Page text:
Buying and financing your first home has a lot of moving parts. There are multiple people involved, some you will talk to and many that you won’t. From an appraisal to a credit report to title insurance and more, your loan officer will make sure all the necessary documentation is included in your loan file. I have personally closed countless loan applications and treat every single file as if it’s my only one. I do this every day. But first time home buyers haven’t. First time home buyers might buy three or maybe four homes throughout their lifetimes, but it’s the first one that can be a bit overwhelming. With proper planning however, the process will be a smooth one. If you’re thinking of buying your very first home, here is your six month planner.
Six Month Plan for First Time Home Buyers
First Month. You’re committed to buy but still in the exploratory phase. Perhaps the most important thing you need to do six months out is to make sure you don’t venture out on your own. Call or come by my office and let’s have a conversation and talk about what you feel comfortable paying for a mortgage each month. I’ll go over the basic details such as payments and costs, but at this stage first time homebuyers need to get to a certain comfort level.
Second Month. If you’ve yet to do so, it’s time to check your credit report. First time home buyers usually have a pretty good idea already on where your credit stands but there can be mistakes on your credit report of which you’re not aware. Unfortunately, credit reports can be famous for errors. You can get a free copy at annualcreditreport.com. This is a free service provided by the three main credit repositories of TransUnion, Equifax and TransUnion. When you get close to submitting an application, I’ll pull a credit report we can use.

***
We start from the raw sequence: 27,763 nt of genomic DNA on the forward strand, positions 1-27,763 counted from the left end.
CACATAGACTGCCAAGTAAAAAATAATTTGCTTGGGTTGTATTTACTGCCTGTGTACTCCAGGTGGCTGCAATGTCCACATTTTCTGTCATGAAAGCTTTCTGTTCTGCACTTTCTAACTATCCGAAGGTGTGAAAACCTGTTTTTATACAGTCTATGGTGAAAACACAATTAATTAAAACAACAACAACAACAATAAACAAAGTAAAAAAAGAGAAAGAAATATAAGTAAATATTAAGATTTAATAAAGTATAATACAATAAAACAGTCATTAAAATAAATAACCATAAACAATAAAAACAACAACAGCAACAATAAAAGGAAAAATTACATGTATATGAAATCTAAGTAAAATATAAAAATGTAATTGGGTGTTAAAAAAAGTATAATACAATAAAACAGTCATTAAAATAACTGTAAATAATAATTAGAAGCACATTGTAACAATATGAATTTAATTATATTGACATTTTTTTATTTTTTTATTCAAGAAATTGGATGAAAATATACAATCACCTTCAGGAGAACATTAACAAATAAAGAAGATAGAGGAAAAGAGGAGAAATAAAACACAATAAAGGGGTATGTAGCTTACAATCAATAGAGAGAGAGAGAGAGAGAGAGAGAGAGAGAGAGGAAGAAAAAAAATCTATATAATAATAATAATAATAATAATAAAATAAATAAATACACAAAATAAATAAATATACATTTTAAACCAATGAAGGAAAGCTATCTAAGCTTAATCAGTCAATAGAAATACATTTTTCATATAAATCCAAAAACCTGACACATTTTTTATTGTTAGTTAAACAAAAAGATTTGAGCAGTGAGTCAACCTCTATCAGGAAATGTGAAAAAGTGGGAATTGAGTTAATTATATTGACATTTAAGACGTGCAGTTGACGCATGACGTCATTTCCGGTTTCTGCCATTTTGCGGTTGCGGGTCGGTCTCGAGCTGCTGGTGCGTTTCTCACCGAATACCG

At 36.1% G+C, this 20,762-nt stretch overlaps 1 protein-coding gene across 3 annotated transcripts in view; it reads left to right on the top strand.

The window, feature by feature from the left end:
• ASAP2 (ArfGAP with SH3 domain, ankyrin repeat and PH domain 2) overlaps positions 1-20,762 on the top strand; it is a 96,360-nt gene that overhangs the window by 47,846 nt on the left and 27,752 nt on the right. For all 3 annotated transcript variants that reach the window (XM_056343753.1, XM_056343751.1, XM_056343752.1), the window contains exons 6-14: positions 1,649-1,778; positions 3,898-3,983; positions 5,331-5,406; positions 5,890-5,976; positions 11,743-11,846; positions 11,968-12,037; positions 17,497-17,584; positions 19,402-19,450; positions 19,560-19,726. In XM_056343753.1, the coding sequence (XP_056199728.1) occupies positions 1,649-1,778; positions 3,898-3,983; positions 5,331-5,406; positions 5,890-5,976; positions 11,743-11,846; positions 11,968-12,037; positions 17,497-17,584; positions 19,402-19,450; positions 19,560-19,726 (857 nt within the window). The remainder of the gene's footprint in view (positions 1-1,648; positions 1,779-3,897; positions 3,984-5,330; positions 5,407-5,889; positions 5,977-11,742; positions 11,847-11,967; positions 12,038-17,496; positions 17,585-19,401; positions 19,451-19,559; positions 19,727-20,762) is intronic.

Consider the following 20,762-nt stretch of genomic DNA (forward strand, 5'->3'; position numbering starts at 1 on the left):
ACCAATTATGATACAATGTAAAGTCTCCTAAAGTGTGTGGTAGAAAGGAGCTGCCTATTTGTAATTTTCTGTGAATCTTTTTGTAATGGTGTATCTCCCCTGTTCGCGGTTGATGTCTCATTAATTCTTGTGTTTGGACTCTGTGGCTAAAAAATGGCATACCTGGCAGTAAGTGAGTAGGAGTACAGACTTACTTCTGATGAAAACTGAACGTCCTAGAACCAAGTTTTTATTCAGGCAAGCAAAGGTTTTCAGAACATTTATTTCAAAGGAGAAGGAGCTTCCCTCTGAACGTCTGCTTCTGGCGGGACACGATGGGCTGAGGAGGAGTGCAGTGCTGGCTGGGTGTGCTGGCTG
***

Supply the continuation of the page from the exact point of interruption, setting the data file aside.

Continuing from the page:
Third Month. It’s time to submit your loan application. You can do this online at my website or we can meet in my office. It’s whatever is most convenient for you. First time home buyers need to provide various documentation and paperwork. I’ll give you a list of what you’ll need to gather but essentially it’s documenting your income, employment and sufficient funds to close. This means paycheck stubs or tax returns along with bank statements.
Fourth Month. Make sure that you don’t make any sudden changes with your employment or make any large purchases as a first time home buyer. Now is the time to ‘stand pat’ financially while your loan is in process. Your preapproval letter is in your hand and it’s time to get serious about shopping for a home. And I can’t stress enough, don’t do this on your own. If you don’t have a real estate agent I can help with finding one that will be a good fit for you and an expert in the area you’re interested in. Your agent will find homes that meet your criteria and when it’s time to make an offer, it’s your agent that does the negotiations.
Fifth Month. You’ve got a pretty good idea at this point where you want to live and have visited your fair share of homes. If you haven’t checked on rates lately it’s time to reacquaint yourself with current market conditions. Interest rates will move higher and lower over time, so for first time home buyers it’s good to take another look at your preapproval and get locked in on what your payments would be using different loan options. If rates have gone up, that can affect your buying power. Conversely, if rates have fallen, your buying power just received a boost.
Sixth Month. You made an offer on a home and your offer was accepted! At this stage, things move rather quickly. I will personally orchestrate this process to make sure your loan approval is a smooth one. We will need to update all your credit documents now, too. Paycheck stubs and bank statements need to be no more than 30 days old. Your loan package will be submitted to underwriting where your final loan approval will be issued. Loan papers will be ordered and delivered to your settlement agent. First time home buyers will meet with your team for closing and sign your paperwork which will then be returned to the lender for final funding. Once the signed paperwork has been reviewed, funds will be issued for your mortgage. You’re officially a homeowner.